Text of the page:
|Whaddya Have To Do To Get Noticed In This Burg?|
|by A. Robert Kaufman|
Particularly in the last four to six weeks of the campaign, major media (the Sun, all of TV and radio) focused pretty much exclusively on the three or four establishment candidates.
(Incidentally, throughout the entirety of the campaign, both the Baltimore Times and the East Baltimore Guide adamantly refused any mention of the Kaufman/Greene campaign!)
The presumably independent polls conducted by Gonzales/Arscott were anything but impartial. They asked 627 registered Democratic voters in Baltimore City: If the election were held tomorrow, which of the candidates would you pick? Then, in alphabetical order, they offered: Bell, Conaway, OMalley, Stokes, other (!), undecided.
Anyone stumbling through Journalism 101 knows that to not list all of the 17 Democratic candidates was unscientific, prejudicial, and highly unprofessional.
When queried, Gonzales/Arscott replied that it would have been too much bother to list the other 12 candidates.
When I discovered this bit of skullduggery I immediately informed the entire local media. Many media personnel argued that such a poll was unfair but none aired my discovery. All used it to rationalize making me the invisible candidate for the vital last six weeks of the campaign.
I didnt watch much TV during this period, but I did notice a lot of people asking me if I was still running and complaining that they had not seen me at the TV-covered candidate forums.
Then I began to check out the TV coverage and saw at least one channels (WMAR) camcorder pass the seated candidates and cut before showing Kaufman.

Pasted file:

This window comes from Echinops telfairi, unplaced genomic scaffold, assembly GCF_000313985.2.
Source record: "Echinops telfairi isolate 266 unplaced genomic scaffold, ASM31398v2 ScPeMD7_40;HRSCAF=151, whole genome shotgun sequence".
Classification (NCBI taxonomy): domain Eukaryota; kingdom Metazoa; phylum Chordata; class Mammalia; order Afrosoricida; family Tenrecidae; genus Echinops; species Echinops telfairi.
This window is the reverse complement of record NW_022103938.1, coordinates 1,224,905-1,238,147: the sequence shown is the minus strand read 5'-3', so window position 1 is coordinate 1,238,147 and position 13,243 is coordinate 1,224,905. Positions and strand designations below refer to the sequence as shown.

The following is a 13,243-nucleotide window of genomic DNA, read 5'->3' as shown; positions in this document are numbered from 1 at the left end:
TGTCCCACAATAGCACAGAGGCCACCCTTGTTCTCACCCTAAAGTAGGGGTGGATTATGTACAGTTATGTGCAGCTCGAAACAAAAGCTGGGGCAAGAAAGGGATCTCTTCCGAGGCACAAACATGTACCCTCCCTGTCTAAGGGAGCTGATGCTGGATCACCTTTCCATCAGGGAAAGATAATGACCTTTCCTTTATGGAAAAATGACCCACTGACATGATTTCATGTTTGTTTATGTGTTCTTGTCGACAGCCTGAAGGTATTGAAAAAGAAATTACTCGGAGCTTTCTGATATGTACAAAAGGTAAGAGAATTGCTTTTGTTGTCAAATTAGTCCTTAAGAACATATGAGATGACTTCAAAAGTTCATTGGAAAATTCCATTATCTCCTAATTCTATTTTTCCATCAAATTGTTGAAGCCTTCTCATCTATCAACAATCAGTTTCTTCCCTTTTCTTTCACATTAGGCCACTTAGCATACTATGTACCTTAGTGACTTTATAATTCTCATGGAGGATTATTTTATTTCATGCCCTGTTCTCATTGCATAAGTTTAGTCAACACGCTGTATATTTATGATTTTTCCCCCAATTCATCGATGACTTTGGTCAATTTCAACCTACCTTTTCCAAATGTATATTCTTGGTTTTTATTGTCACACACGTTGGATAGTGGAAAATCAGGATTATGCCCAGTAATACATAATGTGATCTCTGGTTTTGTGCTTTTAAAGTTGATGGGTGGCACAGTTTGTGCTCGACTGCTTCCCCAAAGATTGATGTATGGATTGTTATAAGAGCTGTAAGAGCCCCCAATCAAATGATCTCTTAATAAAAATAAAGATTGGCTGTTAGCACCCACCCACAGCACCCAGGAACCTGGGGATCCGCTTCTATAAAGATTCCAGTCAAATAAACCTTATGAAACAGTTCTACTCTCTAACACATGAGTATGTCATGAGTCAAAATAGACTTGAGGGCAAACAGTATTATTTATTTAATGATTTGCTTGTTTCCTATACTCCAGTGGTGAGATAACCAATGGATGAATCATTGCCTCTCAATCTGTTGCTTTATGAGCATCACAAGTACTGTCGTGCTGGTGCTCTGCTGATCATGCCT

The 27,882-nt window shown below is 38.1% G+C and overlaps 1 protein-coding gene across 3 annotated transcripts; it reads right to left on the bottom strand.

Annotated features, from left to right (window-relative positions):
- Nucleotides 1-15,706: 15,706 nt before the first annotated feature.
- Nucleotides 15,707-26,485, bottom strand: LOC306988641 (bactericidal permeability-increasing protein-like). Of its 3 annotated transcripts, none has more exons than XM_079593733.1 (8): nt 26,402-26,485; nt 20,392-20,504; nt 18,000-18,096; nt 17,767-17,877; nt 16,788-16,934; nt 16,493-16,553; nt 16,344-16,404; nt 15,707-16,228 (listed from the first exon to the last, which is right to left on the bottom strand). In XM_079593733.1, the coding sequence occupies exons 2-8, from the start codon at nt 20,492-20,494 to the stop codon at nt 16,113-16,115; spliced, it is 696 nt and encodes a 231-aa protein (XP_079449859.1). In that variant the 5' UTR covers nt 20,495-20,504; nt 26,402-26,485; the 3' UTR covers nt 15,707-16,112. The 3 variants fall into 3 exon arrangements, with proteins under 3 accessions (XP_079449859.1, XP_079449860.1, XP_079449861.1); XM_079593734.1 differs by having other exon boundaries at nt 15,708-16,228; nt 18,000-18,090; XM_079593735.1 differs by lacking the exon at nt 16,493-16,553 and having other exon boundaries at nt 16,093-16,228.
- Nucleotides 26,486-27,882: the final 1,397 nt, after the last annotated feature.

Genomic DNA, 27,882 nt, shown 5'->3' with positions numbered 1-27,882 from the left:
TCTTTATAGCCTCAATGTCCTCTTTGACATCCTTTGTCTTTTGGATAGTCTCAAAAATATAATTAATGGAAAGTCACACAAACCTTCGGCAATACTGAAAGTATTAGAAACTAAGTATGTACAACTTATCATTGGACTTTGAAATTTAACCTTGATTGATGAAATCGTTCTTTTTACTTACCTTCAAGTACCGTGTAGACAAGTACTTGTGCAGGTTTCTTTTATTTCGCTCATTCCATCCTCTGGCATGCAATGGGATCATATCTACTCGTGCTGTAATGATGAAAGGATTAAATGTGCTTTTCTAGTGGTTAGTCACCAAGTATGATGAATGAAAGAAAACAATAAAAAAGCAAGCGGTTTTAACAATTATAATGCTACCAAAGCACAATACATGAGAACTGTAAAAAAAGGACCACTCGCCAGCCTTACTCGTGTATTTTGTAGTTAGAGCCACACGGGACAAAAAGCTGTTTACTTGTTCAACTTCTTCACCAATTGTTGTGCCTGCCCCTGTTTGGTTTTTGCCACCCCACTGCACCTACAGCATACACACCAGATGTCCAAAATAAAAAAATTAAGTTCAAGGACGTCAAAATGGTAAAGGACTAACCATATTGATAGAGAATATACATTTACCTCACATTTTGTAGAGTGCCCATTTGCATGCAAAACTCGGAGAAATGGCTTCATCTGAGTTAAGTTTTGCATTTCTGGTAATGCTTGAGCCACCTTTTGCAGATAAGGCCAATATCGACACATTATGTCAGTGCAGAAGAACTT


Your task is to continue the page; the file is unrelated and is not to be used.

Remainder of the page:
WJZ headlined their campaign coverage with mock playing cards featuring the mugs of the same four suspects.
The Sun covered my weekly press conferences up to the last 6 weeks of so. TV and radio covered none of them at all!
WE RAN TO RAISE ISSUES
When the City Wide Coalition announced my candidacy in early January, we did not expect to win. We did expect to hold the other candidates feet to the fire on our eleven-year effort to create a non-profit car and home insurance co-op, which could save Baltimore drivers and average of $300 the very first year (according to city-financed studies--challenged by no one!)
Much to the disappointment of all--we were not able to get the insurance issue over the top. It was not so much the ability of Bell, OMalley, and Stokes to dance around the issue as it was the failure of almost the entire media and the entire electorate, to make these guys fess up to a straight yes or no.
To its everlasting shame, BUILD never even asked the candidates to take a stand on this issue. As a participant in their forum, they turned my microphone off when I challenged Bell on this issue. I was told that it was not a BUILD issue!
Why in hell wasnt it?
The Interdenominational Ministerial Alliance, CPHA, and NAACP did no better on this issue--or on our crime/drug proposal.
The Baptist Ministerial Conference held an overtly racist forum without inviting either OMalley or myself--and no media reported on it, much less commented on it.
The predominantly black 1199E hospital workers and ACORN(!) held a joint forum without Kaufman--the candidate most likely to win their endorsement had they trusted their members to make a truly democratic judgment.
Considering the fact that we picked a fight with the entire insurance industry (representing the largest accumulation of private capital in the world) and considering the fact that we had to rely largely on a media owned by the very ruling class it is our publicly proclaimed desire to replace--with the American people--we didnt do too bad.
Sally Kearsleys contribution of posters on buses and full page ads that actually said something, put us in a league that encouraged media attention. We want to thank Sally for her commitment to the ideals we share.
During that time, we received the acceptance, if not always the active support, of what certainly seemed like the large majority of those folks we talked to--both individually and at forums.
On a regular basis, paid as well as volunteer workers from the other camps would tell me how much they respect me for raising the issues and telling the truth.